By Karlie Borges, Chris Kuczo and Phil Zoppi, SCSU Journalism students
Karlie Borges, Chris Kuczo and Phil Zoppi, journalism students at Southern Connecticut State University, reported this story in 2016 as part of Journalism Capstone coursework on World War I.
Surviving war was more than battling gunfire for Dominic Palermo.
While Palermo spent nearly two months hospitalized after a shrapnel injury in July 1918 during the Second Battle Marne, he also suffered injuries as a result of exposure to mustard gas and later was considered shell-shocked.
After the war, Palermo helped charter the first American Legion post in the city of New Haven, according to his son, Nicholas, who later joined the same post when he became a veteran.
“I followed his footsteps. I went into the Legion,” Nicholas Palermo said.
According to his military questionnaire, Dominic Palermo enlisted in the Army in March 1917 when he was 18 years old, and he served as a private in the 7th infantry, 3rd division.
Dominic Palermo was not the only member of his family to serve during World War I. His brother, Nicholas, joined when he was 16, and was killed in action when he was 18.
Dominic Palermo was only 17 miles away from where Nicholas Palermo was killed.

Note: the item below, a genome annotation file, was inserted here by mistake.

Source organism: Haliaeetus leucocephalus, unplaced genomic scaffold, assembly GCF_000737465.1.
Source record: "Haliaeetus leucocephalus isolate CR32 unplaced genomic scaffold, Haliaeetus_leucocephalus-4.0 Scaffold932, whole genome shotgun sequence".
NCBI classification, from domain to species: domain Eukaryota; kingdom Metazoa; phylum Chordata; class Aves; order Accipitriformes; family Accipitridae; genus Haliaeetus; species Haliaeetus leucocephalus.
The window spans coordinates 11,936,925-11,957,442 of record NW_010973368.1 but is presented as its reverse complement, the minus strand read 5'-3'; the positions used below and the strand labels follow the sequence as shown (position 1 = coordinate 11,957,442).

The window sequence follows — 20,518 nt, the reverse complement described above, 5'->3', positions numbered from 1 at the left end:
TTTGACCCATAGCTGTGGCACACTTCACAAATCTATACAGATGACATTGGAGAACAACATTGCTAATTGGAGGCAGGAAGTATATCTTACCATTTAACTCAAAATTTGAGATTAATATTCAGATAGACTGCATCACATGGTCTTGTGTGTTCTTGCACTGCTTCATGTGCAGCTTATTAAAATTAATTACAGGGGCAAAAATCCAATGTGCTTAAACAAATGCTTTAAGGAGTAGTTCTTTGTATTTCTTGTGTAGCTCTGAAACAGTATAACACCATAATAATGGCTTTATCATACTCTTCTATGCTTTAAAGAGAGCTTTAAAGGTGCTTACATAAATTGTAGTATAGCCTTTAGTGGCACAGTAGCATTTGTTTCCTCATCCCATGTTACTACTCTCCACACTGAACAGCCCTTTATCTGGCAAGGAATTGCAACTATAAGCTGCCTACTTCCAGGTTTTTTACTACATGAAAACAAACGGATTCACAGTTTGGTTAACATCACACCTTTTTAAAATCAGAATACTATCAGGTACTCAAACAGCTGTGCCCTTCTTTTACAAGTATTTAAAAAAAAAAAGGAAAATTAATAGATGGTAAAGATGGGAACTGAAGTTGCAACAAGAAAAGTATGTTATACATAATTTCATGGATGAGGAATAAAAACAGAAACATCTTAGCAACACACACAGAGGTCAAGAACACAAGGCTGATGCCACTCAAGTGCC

“[Dominic] was a tough guy and everything else, but 17 miles away from [Nicholas] when he got killed was what really got my father,” said Nicholas Palermo. “He couldn’t believe it. He wished he could have been closer. If he wasn’t fighting a tough battle at that time, he could try to get over there and see them.”
Dominic Palermo served for seven years, including his time fighting during World War I, receiving an honorable discharge.
“He gets discharged one day, reenlists the next day,” said Nicholas Palermo.
Nicholas Palermo served in the Navy during World War II. According to Nicholas Palermo, he enlisted when he was still in high school and got called for duty two weeks before graduating. He said his father’s military background helped spark his own interest in joining the service.
“What got me into the military, in my mind, my father was very active in military affairs. Because after the service, and so forth, he got involved a lot with that,” Nicholas Palermo. “He went to conventions, he was sort of an officer in his post. And they always had the big parades in New Haven, especially on Memorial Day. When I was younger it made me so military orientated. My father had me marching during Memorial Day parades with him.”